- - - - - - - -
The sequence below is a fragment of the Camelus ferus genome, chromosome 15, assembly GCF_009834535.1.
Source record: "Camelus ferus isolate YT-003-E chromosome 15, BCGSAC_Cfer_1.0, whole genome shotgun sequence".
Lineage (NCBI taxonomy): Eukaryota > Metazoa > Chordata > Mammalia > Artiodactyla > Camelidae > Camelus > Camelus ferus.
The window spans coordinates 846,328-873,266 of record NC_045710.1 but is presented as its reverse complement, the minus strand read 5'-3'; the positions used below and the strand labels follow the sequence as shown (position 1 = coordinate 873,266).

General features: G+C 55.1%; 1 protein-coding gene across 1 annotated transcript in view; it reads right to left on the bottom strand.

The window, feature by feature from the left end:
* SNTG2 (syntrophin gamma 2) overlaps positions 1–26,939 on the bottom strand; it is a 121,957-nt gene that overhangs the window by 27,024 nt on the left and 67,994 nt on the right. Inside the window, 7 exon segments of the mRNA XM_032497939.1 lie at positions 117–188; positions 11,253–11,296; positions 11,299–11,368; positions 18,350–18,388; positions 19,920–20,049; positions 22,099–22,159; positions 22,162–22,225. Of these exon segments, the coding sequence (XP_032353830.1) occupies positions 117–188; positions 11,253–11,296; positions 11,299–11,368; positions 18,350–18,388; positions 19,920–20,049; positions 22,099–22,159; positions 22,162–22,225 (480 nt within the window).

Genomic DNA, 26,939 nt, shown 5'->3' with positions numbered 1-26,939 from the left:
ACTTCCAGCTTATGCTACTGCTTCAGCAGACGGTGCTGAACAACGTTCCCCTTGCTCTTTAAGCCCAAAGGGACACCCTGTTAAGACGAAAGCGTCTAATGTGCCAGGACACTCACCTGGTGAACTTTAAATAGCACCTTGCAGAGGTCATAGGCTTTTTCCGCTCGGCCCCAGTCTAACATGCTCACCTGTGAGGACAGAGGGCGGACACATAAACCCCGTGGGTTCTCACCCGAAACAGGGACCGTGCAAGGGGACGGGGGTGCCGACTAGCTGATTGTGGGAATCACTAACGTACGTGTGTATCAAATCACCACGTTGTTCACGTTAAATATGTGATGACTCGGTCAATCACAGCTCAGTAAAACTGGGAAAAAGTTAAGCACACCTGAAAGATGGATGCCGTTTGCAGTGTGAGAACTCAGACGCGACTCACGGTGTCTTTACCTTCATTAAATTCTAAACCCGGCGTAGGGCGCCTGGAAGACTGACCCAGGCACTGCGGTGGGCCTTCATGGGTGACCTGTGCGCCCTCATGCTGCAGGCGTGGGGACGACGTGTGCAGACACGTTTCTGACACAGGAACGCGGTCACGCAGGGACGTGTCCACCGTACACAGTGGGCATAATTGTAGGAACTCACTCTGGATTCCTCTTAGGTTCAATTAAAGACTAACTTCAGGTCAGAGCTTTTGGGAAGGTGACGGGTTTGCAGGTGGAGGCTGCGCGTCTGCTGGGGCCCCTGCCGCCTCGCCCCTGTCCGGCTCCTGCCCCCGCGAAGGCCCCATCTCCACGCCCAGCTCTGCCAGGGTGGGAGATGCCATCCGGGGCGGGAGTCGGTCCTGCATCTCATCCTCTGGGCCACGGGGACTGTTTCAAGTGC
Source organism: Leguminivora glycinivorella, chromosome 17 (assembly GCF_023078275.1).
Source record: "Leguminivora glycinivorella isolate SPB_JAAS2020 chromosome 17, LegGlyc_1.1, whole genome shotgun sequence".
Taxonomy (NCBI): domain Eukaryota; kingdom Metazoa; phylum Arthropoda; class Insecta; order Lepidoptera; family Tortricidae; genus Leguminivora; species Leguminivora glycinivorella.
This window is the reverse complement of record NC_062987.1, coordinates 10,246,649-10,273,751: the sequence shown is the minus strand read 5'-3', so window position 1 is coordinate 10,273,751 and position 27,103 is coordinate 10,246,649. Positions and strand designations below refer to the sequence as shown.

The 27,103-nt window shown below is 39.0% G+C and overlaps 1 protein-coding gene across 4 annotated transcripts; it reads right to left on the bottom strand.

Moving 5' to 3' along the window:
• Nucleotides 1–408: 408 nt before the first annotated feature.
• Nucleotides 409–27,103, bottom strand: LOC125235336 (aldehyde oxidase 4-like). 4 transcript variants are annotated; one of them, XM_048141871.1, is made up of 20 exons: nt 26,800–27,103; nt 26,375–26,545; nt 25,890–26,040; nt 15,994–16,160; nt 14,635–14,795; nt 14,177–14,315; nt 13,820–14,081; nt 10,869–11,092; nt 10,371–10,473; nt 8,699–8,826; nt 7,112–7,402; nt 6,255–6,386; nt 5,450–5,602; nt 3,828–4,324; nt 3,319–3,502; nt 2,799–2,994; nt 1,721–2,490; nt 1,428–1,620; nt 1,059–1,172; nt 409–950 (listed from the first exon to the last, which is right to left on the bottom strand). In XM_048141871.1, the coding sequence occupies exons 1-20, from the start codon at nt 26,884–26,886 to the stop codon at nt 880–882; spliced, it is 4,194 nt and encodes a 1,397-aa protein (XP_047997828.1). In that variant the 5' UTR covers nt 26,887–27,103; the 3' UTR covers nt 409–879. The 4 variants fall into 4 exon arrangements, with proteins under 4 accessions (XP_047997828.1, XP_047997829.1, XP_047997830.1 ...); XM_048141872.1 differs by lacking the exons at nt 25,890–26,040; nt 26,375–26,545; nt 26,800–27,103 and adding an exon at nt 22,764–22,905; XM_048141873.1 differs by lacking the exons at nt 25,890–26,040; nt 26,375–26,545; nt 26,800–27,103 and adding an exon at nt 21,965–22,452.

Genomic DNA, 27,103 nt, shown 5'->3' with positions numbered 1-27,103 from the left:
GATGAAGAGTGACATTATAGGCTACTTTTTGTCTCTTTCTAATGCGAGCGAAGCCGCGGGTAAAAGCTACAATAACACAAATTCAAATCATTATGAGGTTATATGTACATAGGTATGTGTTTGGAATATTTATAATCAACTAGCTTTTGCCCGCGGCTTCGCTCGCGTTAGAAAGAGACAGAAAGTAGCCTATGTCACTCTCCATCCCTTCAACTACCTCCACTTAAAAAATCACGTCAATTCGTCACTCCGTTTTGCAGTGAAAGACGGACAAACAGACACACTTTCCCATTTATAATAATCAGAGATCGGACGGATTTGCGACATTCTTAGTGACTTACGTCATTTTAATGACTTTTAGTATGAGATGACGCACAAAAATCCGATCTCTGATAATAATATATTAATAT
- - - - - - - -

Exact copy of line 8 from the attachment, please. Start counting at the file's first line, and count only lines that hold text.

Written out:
Genomic DNA, 26,939 nt, shown 5'->3' with positions numbered 1-26,939 from the left: